In case 8-bit check data is used as in the
An exemplary configuration of the timing adjustment signal generator circuit 8 is shown in
Although read data from the DQ buffer 5 is not a complementary signal in ordinary cases, the circuit configuration of
An exemplary scheme for control of the syndrome decode/error correction circuit 72 in response to the timing signal TC is as follows. As shown in
Performing control for activation of the syndrome decode/error correction circuit 72 only when data read is done in this way makes it possible to avoid any possible erroneous operation or malfunction of syndrome decode/error correction circuit 72 otherwise occurring due to application of noises thereto.
An ECC circuit also embodying the invention is shown in
Examples of such circuitry for generating the error correction monitor signal MT are shown in
It must be noted that in a respective one of the above-stated embodiments, the ECC circuit 7 is preferably designed to offer turn-on/off switchability in order to achieve successful functionality check procedures of the ECC circuit. This is attainable by arranging the control signal CNT of the output-stage NAND gate 82 in timing adjustment signal generator circuit 8 to turn on and off from peripheral circuitry externally associated with the memory chip. The functionality check of the ECC circuit may be done as follows: In a on-state of the ECC circuit 7, write a test data through the write operation as has been discussed in the previous embodiment(s). Then, let ECC circuit 7 turn off, causing previously written test data to be rewritten with certain data different at one bit. This results in forcible creation of an error state since the parity data section has not yet been updated. Thereafter, let ECC circuit 7 turn on again, thereby performing a test data read operation. With this procedure, it is possible to check or verify whether ECC circuit 7 operates properly.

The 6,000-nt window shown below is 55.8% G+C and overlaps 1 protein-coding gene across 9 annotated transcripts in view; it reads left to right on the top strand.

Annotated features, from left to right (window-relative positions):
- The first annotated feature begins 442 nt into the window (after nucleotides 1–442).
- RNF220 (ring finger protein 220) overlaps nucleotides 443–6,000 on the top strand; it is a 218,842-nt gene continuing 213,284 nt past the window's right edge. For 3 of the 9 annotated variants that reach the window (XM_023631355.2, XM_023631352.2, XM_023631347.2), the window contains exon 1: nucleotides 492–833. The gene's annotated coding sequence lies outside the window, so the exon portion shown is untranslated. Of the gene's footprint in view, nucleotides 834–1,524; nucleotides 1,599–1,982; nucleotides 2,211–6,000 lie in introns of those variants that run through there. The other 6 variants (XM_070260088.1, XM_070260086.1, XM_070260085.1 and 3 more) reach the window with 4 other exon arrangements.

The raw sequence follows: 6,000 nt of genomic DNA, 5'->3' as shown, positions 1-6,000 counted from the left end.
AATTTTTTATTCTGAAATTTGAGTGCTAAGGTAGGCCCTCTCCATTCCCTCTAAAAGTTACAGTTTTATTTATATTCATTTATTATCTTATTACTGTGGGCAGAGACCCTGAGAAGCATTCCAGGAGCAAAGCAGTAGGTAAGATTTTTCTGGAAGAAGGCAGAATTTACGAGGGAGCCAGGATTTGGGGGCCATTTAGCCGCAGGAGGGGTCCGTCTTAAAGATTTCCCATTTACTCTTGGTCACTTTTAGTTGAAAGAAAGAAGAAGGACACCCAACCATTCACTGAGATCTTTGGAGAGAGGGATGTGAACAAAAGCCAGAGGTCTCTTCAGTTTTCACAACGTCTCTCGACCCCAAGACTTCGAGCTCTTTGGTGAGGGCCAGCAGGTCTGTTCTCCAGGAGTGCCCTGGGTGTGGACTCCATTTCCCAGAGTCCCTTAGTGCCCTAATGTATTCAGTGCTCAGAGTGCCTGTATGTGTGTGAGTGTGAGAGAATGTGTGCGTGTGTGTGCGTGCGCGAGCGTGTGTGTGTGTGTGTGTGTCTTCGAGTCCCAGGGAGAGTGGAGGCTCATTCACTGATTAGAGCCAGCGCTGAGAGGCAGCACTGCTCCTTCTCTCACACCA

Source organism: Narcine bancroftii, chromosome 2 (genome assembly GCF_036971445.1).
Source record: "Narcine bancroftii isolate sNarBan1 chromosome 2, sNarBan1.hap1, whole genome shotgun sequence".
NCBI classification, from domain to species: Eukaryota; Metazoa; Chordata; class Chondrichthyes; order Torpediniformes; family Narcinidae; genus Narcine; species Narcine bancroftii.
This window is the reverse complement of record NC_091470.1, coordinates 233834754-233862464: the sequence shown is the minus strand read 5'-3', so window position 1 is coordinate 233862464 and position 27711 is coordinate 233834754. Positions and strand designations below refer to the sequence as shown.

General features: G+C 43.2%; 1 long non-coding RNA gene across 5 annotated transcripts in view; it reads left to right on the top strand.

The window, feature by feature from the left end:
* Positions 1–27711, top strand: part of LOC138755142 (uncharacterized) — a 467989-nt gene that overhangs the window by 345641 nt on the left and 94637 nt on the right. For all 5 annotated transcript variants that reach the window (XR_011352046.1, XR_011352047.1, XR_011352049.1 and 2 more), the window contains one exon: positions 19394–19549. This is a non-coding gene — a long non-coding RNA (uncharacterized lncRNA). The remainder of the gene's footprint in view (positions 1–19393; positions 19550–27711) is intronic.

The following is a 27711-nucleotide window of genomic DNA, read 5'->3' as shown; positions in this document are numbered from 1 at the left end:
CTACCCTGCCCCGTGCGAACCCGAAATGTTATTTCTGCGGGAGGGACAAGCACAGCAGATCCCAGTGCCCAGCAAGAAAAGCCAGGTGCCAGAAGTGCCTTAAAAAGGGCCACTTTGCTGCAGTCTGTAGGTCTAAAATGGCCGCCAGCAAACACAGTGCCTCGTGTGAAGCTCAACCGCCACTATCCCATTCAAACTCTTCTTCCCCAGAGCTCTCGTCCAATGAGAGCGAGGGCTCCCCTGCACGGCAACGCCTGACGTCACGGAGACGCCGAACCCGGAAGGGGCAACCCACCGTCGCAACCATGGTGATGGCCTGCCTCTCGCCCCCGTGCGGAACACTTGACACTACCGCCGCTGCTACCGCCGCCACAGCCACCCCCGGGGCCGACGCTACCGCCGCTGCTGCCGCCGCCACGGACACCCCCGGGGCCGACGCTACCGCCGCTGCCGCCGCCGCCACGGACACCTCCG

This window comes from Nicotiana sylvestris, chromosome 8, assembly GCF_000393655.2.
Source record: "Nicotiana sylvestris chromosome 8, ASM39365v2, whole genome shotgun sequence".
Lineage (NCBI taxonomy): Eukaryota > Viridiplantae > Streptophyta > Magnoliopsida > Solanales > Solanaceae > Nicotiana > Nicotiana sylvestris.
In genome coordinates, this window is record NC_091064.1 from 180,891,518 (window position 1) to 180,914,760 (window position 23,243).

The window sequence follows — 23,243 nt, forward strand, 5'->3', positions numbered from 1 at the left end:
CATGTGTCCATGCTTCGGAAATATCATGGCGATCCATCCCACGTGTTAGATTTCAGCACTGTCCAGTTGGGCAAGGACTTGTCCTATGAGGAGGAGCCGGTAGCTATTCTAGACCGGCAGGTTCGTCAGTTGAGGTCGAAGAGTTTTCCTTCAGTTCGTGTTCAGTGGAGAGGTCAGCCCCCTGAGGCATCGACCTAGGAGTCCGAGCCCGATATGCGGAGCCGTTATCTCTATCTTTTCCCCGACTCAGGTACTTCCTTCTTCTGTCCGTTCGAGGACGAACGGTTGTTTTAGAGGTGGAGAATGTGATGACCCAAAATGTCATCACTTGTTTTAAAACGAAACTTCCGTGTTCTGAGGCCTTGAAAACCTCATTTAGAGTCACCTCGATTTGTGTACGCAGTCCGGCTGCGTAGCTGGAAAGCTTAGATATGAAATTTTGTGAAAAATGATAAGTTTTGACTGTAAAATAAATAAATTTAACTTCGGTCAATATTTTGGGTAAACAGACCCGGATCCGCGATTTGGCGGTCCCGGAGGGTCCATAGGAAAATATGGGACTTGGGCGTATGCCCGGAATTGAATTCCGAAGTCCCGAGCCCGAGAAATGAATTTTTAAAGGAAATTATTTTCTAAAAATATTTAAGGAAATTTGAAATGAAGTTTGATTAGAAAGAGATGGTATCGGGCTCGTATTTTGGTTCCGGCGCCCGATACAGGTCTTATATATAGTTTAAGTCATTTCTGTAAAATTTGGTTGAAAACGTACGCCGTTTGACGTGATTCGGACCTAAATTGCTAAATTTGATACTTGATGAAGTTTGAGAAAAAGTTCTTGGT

Additionally, DRAM cell arrays inherently call for execution of refresh operations with a certain time period or interval. To do this, DRAM chips are equipped with built-in refresh circuitry for automatically performing refresh operations by way of example—in this case, no data will be read into the DQ buffer 5 during refresh operations. Thus, in the embodiment of
It has been stated that the semiconductor memory device incorporating the principles of this invention is such that the use of built-in ECC circuitry enables recovery or “rescue” of data defects, in particular those occurring due to the quest for further reduction of power consumption.
While the invention has been described with reference to specific embodiments, the description is illustrative of the invention and is not to be construed as limiting the invention. Various modifications and applications may occur to those skilled in the art without departing from the true spirit and scope of the invention as defined by the appended claims.
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|U.S. Classification||714/763, 714/767, 714/E11.047, 714/785, 714/777|
|International Classification||G11C11/4078, G11C7/24, G06F11/10|
|Cooperative Classification||G11C7/24, G11C11/4078, G06F11/1032|
|European Classification||G06F11/10M1S, G11C7/24, G11C11/4078|
|Aug 1, 2002||AS||Assignment|
Owner name: KABUSHIKI KAISHA TOSHIBA, JAPAN
Free format text: ASSIGNMENT OF ASSIGNORS INTEREST;ASSIGNORS:KOGA, MITSUHIRO;YOSHIDA, MUNEHIRO;SHINYA, HIROSHI;REEL/FRAME:013145/0939;SIGNING DATES FROM 20020528 TO 20020620
|Mar 18, 2009||FPAY||Fee payment|
Year of fee payment: 4
|May 31, 2013||REMI||Maintenance fee reminder mailed|
|Oct 18, 2013||LAPS||Lapse for failure to pay maintenance fees|
|Dec 10, 2013||FP||Expired due to failure to pay maintenance fee|
Effective date: 20131018